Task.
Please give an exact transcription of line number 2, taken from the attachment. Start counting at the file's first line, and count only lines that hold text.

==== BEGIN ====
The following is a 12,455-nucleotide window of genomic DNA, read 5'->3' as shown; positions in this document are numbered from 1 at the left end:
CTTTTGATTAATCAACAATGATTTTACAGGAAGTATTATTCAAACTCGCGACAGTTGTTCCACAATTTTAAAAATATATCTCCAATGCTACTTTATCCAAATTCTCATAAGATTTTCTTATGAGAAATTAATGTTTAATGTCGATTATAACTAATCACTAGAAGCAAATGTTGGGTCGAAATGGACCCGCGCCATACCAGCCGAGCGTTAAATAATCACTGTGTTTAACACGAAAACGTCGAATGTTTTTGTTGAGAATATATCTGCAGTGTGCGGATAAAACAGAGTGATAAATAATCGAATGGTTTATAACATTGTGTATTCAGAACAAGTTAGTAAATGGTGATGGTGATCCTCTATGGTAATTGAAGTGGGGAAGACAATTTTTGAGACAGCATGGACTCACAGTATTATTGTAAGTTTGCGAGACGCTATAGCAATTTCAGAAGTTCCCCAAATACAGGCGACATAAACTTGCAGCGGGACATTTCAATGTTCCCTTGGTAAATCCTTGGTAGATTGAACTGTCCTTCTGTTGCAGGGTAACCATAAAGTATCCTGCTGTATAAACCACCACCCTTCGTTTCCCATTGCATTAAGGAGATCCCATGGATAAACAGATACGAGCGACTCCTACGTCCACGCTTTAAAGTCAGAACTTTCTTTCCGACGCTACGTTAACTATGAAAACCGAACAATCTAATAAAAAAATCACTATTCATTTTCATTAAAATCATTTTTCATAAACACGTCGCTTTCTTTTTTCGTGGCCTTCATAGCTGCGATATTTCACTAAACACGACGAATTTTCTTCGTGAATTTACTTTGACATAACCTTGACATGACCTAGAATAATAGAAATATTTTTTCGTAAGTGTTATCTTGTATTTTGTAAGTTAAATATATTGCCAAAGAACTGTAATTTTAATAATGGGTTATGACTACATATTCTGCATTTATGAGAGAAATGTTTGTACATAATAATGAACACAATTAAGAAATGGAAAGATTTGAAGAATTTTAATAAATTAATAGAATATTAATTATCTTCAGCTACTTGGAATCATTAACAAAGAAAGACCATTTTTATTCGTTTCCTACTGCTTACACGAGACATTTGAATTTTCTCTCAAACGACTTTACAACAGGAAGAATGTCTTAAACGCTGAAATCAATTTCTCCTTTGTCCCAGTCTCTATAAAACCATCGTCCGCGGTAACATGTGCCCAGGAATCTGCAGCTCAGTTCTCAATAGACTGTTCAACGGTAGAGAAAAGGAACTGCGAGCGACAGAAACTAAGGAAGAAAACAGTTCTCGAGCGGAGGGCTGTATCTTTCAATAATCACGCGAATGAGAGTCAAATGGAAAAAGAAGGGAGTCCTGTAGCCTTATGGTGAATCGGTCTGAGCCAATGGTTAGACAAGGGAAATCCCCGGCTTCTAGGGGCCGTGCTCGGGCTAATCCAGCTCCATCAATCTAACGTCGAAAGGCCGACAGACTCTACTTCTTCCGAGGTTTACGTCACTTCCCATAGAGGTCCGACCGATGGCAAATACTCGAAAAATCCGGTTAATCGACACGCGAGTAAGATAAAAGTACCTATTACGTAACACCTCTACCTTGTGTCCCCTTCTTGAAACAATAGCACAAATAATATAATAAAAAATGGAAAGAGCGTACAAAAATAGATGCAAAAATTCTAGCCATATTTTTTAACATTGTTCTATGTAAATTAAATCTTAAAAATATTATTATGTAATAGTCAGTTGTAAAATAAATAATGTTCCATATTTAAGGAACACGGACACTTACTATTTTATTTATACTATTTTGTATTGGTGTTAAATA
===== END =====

CTTTTGATTAATCAACAATGATTTTACAGGAAGTATTATTCAAACTCGCGACAGTTGTTCCACAATTTTAAAAATATATCTCCAATGCTACTTTATCCAAATTCTCATAAGATTTTCTTATGAGAAATTAATGTTTAATGTCGATTATAACTAATCACTAGAAGCAAATGTTGGGTCGAAATGGACCCGCGCCATACCAGCCGAGCGTTAAATAATCACTGTGTTTAACACGAAAACGTCGAATGTTTTTGTTGAGAATATATCTGCAGTGTGCGGATAAAACAGAGTGATAAATAATCGAATGGTTTATAACATTGTGTATTCAGAACAAGTTAGTAAATGGTGATGGTGATCCTCTATGGTAATTGAAGTGGGGAAGACAATTTTTGAGACAGCATGGACTCACAGTATTATTGTAAGTTTGCGAGACGCTATAGCAATTTCAGAAGTTCCCCAAATACAGGCGACATAAACTTGCAGCGGGACATTTCAATGTTCCCTTGGTAAATCCTTGGTAGATTGAACTGTCCTTCTGTTGCAGGGTAACCATAAAGTATCCTGCTGTATAAACCACCACCCTTCGTTTCCCATTGCATTAAGGAGATCCCATGGATAAACAGATACGAGCGACTCCTACGTCCACGCTTTAAAGTCAGAACTTTCTTTCCGACGCTACGTTAACTATGAAAACCGAACAATCTAATAAAAAAATCACTATTCATTTTCATTAAAATCATTTTTCATAAACACGTCGCTTTCTTTTTTCGTGGCCTTCATAGCTGCGATATTTCACTAAACACGACGAATTTTCTTCGTGAATTTACTTTGACATAACCTTGACATGACCTAGAATAATAGAAATATTTTTTCGTAAGTGTTATCTTGTATTTTGTAAGTTAAATATATTGCCAAAGAACTGTAATTTTAATAATGGGTTATGACTACATATTCTGCATTTATGAGAGAAATGTTTGTACATAATAATGAACACAATTAAGAAATGGAAAGATTTGAAGAATTTTAATAAATTAATAGAATATTAATTATCTTCAGCTACTTGGAATCATTAACAAAGAAAGACCATTTTTATTCGTTTCCTACTGCTTACACGAGACATTTGAATTTTCTCTCAAACGACTTTACAACAGGAAGAATGTCTTAAACGCTGAAATCAATTTCTCCTTTGTCCCAGTCTCTATAAAACCATCGTCCGCGGTAACATGTGCCCAGGAATCTGCAGCTCAGTTCTCAATAGACTGTTCAACGGTAGAGAAAAGGAACTGCGAGCGACAGAAACTAAGGAAGAAAACAGTTCTCGAGCGGAGGGCTGTATCTTTCAATAATCACGCGAATGAGAGTCAAATGGAAAAAGAAGGGAGTCCTGTAGCCTTATGGTGAATCGGTCTGAGCCAATGGTTAGACAAGGGAAATCCCCGGCTTCTAGGGGCCGTGCTCGGGCTAATCCAGCTCCATCAATCTAACGTCGAAAGGCCGACAGACTCTACTTCTTCCGAGGTTTACGTCACTTCCCATAGAGGTCCGACCGATGGCAAATACTCGAAAAATCCGGTTAATCGACACGCGAGTAAGATAAAAGTACCTATTACGTAACACCTCTACCTTGTGTCCCCTTCTTGAAACAATAGCACAAATAATATAATAAAAAATGGAAAGAGCGTACAAAAATAGATGCAAAAATTCTAGCCATATTTTTTAACATTGTTCTATGTAAATTAAATCTTAAAAATATTATTATGTAATAGTCAGTTGTAAAATAAATAATGTTCCATATTTAAGGAACACGGACACTTACTATTTTATTTATACTATTTTGTATTGGTGTTAAATA